REEDSPORT, Ore. – It’s been 50 years since Jim Mead witnessed his first close encounter with a UFO in a suburb of San Francisco while serving as a night watchman; now, looking back at that 1961 UFO sighting, Mead realizes that “it changed me for the better because it gave me a third-eye and opened my mind to a much bigger universe where we’re a part of it.”
Having a “third eye,” or an inner eye that expands clairvoyance has long been viewed as a perk for those who’ve had a close encounter or witnessed a UFO. The third eye is also an ancient and mystical concept that’s tied to certain Eastern and Western spiritual traditions.
“I was working as a security guard at a Montgomery Ward store outside of San Francisco. It was late at night and over the parking lot was a huge disc hovering with bright lights. There was no sound. It was also silent. It hovered for awhile and then went straight-up, sideways and disappeared. I will never forget it,” says Mead, who later became a L.A. police officer and then a psychologist before retiring due to a stroke.
He now lives in Reedsport, and operates an antique store.
When discussing this close encounter, Mead says he still feels apprehension and a faint though distant nervous anxiety.
“Seeing something like that never leaves you,” he says with a look that’s compassionate, troubled and still.
“At the time, I told my supervisor and he saw it also. But, we decided not to tell anyone because, after all this was the early Sixties, and people would have thought us nuts,” Mead adds.
As for how this UFO sighting has impacted his life, Mead said it simply makes him feel more aggressive and alive, and he was almost up on his toes telling this story about something that happened 50 years ago.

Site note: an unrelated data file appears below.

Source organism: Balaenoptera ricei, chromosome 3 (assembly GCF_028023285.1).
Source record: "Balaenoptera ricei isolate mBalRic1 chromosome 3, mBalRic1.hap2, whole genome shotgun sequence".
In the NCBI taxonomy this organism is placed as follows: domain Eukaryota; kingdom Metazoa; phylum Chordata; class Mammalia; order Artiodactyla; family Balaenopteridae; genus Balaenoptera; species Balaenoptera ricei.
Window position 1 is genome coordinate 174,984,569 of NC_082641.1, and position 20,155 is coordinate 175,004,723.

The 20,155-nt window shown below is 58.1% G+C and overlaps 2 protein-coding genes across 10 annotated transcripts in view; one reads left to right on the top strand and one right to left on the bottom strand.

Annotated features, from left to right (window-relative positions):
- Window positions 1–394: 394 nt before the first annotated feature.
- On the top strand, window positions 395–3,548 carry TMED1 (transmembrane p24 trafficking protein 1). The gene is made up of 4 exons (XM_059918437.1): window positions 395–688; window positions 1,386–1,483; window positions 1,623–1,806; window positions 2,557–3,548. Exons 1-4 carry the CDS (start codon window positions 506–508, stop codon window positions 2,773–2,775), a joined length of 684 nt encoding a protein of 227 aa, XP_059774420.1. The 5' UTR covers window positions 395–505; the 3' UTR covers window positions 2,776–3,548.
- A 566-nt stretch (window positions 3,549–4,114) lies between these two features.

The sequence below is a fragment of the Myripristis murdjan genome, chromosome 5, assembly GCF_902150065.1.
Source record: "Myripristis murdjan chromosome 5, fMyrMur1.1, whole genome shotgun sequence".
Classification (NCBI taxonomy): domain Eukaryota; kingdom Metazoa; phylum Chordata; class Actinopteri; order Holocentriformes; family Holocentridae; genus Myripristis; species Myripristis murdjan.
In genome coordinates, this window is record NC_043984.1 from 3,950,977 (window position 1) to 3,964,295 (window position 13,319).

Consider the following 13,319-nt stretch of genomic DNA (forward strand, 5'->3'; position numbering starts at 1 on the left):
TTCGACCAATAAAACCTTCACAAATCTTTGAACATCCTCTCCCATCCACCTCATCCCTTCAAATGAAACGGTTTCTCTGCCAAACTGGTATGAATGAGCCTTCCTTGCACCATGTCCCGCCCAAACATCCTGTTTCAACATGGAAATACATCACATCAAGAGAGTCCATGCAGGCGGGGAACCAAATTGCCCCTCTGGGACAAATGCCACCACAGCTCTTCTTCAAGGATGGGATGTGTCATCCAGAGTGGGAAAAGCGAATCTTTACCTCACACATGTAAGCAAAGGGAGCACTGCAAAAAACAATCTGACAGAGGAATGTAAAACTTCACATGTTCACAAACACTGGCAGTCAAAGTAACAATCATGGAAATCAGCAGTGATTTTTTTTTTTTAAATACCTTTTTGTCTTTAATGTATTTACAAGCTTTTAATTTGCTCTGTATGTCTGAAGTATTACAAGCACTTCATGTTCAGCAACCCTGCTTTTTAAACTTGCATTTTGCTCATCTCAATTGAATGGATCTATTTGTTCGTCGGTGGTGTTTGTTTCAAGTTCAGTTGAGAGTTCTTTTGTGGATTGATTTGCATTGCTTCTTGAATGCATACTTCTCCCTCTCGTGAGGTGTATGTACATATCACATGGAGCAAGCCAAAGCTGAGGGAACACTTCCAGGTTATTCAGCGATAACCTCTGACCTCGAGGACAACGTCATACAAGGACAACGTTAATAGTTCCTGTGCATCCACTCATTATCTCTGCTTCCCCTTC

“Seeing it changed me,” he adds while pointing to his career choices afterwards. Mead said it “somehow” opened my eyes, or gave him a third-eye that served him well as a police officer in Los Angeles and later as a psychologist investing child abuse cases.
“I was able to see the evil in a person’s eyes, and just know what was on the up and up and what was not real or truthful. It was certainly one of those life moments that you never forget,” he says.
Today, Mead still thinks his story about his first UFO sighting seems too fragile for a world that spends more time debunking than proving alien life on Earth is real, and here now.
“Why is the government, and world governments not telling us the truth about UFOs,” asks the former cop as he smiles suggestively. “Maybe it’s because nobody will believe it, and that’s the best way to cover something up. Simply admit it’s crazy and unbelieveable.”
There are no easy or clear answers as to why Mead’s question remains unanswered now 50 years later, despite the intense scrutiny of the UFO community to prove the authenticity of decades of UFO evidence.
It’s also interesting to note that Mead’s 1961 UFO sighting happened at a time in the early 1960’s when “Project Blue Book” was being criticized by politicians, scientists and law enforcement that told the public it was just pie in the sky, and not real.
Still, there’s always been conspiracy theories about UFOs that simply won’t go away, says Mead.
Reedsport Community Has Long Been A Ufo Sighting Center
A news story in a local Bend, Oregon, newspaper from back in 1949 noted pairs of disc-shaped UFOs “dancing” in the sky over Bend. During this say period, these disc-shaped UFOs were spotted up and down the ancient and winding Umpqua River that runs past Reedsport where Mead now lives.
While Reedsport has long been considered a timber town, that’s not been the case over the past few decades with the collapse of the Oregon timber industry. Today, it’s a quiet town that sits on the estuary of the Umpqua River where ancient Native American tribes once lived.
Steve Hallett is a retired logger from the region who’s hobby is collecting artifacts of the Lower Umpqua Native American tribe that “worshipped the hovering flying discs.”
Hallett points to Native American oral history records that go back to the 1850’s “where the Indians would speak of seeing the lights over their river.
Moreover, when the town of Reedsport was first established and named for a local settler, Alfred W. Reed, historical records state that Reed noted the local Indians fascination with “lights in the sky.”